After obtaining a Bachelor's degree in Physics in India, Shankar moved to America in 1969, and for the next few years worked to earn a doctorate in ethnomusicology at Wesleyan University. His doctoral dissertation was titled "The Art of Violin Accompaniment in South Indian Classical Music".[1] Through Clifford Thornton, he met jazz musicians Ornette Coleman, Jimmy Garrison, and John McLaughlin; all the while working as a teaching assistant and concert master for the University Chamber Orchestra. In 1975 Shankar and McLaughlin founded Shakti, a pioneering, groundbreaking and highly influential east-meets-west collaboration, with a fluid sound that managed to successfully combine seemingly incompatible traditions. His first solo album, Touch Me There, was produced by Frank Zappa in 1979.[5] Shankar founded his own band - The Epidemics, in 1982, with the composer Caroline. He released three albums with the band.

During the 1980s, Shankar recorded periodically as a leader, doing both jazz-based material and Indian classical music. His 1980 release of the album Who's To Know on ECM introduced the unique sound of his own invention, the ten-string, stereophonic double violin. This instrument, designed by Shankar and built by noted guitar maker Ken Parker, covers the entire orchestral range, including double bass, cello, viola and violin. He has recently developed a newer version of his instrument which is much lighter than the original.[5]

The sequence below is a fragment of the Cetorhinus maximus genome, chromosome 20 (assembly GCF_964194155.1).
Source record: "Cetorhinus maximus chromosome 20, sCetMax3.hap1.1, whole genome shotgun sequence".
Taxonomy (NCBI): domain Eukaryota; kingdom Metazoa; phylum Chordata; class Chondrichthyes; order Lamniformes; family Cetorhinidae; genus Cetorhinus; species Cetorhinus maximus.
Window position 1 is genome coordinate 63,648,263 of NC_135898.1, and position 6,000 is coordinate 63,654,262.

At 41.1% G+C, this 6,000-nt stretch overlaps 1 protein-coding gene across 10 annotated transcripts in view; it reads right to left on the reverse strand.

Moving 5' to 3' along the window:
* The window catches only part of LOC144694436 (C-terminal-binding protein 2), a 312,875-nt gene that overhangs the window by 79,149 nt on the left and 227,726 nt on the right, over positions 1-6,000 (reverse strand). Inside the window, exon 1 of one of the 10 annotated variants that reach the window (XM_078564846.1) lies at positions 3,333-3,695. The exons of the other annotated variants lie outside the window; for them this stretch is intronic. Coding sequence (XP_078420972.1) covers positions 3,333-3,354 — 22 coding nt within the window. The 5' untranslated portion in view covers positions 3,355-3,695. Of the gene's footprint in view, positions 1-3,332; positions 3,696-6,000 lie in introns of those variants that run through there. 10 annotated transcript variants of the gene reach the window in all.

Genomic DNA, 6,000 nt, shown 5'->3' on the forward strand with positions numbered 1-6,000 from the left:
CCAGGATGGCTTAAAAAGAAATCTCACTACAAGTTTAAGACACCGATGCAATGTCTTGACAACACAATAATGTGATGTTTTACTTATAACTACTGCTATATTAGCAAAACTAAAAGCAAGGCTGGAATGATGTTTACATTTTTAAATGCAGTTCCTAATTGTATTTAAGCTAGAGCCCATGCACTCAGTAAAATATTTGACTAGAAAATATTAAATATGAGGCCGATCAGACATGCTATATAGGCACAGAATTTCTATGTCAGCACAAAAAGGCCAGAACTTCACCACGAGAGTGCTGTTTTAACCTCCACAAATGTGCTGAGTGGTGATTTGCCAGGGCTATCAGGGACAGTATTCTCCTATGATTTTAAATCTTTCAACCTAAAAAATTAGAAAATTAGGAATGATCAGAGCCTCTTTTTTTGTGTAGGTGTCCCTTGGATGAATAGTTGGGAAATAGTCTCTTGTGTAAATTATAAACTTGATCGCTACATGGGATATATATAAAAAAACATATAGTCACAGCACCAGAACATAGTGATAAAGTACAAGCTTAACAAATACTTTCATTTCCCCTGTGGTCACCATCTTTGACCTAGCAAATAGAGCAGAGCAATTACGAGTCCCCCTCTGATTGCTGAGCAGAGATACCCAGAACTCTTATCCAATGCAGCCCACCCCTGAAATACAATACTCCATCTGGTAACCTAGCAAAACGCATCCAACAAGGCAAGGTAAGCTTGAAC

1990 saw Shankar co-producing a one-hour film directed by H. O. Nazareth, which went on to be nominated for Best Documentary film at the Cannes film festival. Shankar worked on the score of the film The Last Temptation of Christ (1988),composed by Peter Gabriel, with his music ending up on both albums of the score - Passion: Music for The Last Temptation of Christ and Passion - Sources. He won a Grammy for his work on the latter in 1994.[6] 1996 saw a Grammy nomination for the album Raga Aberi.[3] Shankar has performed on several of Peter Gabriel's records such as So and Us. Since 1996, Shankar has toured internationally with fellow-violinist (and his niece) Gingger as "Shankar & Gingger", garnering critical acclaim and popularity.[7] The two performed at events including the Concert for Global Harmony and Nelson Mandela's 80th birthday celebrations. Shankar & Gingger released their first DVD One in a Million in 2001. After a critically successful tour of North America, the DVD went to number 1 on the Neilsen Soundscan DVD charts and stayed there for four weeks.[5] In 2004, Shankar composed additional music with Gingger Shankar for John Debney and performed on the score for the film The Passion of the Christ (2004).